I have made a lot of progress this week by building the wind up toy’s skeleton, but there is still a lot more to do before the ITLL Design Expo (4/23/2016)! First I began the week by going to the ITLL machine shop to start the fabrication process of my wind up spider toy and putt together the system’s drive train mechanism to get it functioning.
I drilled out the holes in the aluminum sheet using a CNC mill for accuracy and tolerance, then used the sheet metal bender to get decent 90 degree angles. Here I used again 22 Ga aluminum sheets. The sheet metal was bent into a U-shape, so I wouldn’t have to use fasteners. But this became a major issue when I tried to put the gears on.
This is a photo of my first design iteration. The gear on the side is what I used to make the wheels turn. (Yay! My project kind of works!) There is a lot of friction in the drive train, so I need to do some trouble shooting.
A photo to give you a visual of the inside. The spring hasn’t been added yet, so its a manual turn system at the moment. The aluminum sheet was causing me a lot of tension, so I need to move up to a thick gauge of aluminum sheet.
~CAD design of wind up toy coming soon~
Here is the second iteration of my design, and these holes needed to be CAD so the tiny tolerances of the plastic gear teeth can mesh up properly. The square blanks are still made out 16 Ga aluminum sheet metal, and they were cut to size by the sheet metal bender.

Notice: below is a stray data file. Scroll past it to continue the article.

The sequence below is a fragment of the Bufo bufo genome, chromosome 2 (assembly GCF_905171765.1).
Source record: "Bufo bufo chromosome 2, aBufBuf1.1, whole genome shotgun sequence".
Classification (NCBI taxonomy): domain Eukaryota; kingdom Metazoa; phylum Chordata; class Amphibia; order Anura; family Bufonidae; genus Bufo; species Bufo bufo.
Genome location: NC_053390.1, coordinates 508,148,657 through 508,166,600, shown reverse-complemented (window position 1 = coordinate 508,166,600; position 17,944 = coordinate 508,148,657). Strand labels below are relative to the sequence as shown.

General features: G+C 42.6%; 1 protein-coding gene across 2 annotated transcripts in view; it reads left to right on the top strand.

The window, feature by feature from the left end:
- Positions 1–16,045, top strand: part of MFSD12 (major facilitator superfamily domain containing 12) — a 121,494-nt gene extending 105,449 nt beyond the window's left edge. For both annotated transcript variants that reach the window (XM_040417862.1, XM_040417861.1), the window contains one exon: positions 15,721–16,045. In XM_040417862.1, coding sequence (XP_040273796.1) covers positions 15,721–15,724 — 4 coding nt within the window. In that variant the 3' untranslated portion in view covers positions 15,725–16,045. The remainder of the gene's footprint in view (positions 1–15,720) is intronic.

Here the second wind up toy design assembled. I used fasteners to have it easier to disassemble the plates for trouble shooting and this better captures the industrial aesthetic that I trying to mimic. There is still no spring mechanism inside, but the machine’s gears ran a lot better. Although, the wheels cause interference with each other and the device is a little too small.
Last week, I tried to destroy some old toys from goodwill, and reuse the aesthetics part of my project. I thought this method would be faster and cheaper than both 3-D printing and casting, but it turned into being too tedious, took a lot of time, and ended up not being aesthetically pleasing to view. My orginal intention was to make the spider toy look scary, instead the end product looked like something a toddler would make so this approach had to be scrapped. This meant that I needed to think of a new method to constructing my spider shell aesthetic piece. I decided to go with the alternative method of casting with rubbers and plastics, because of a previous guests on clay sculpting made the process seem relatively straight forward and I managed to purchase all my aesthetics supplies by going to the local art store on the university hill (MEININGER).
To the left is the silicon casting chemicals, (not recommended to do indoors) I am going to use to make my spider shell aesthetic. The red clay to the right, is my molding material to pour the silicon material over. It will take 16 hours to set and it must be in a well ventilated area, so that is going to be problem in my apartment because the ventilation is horrible.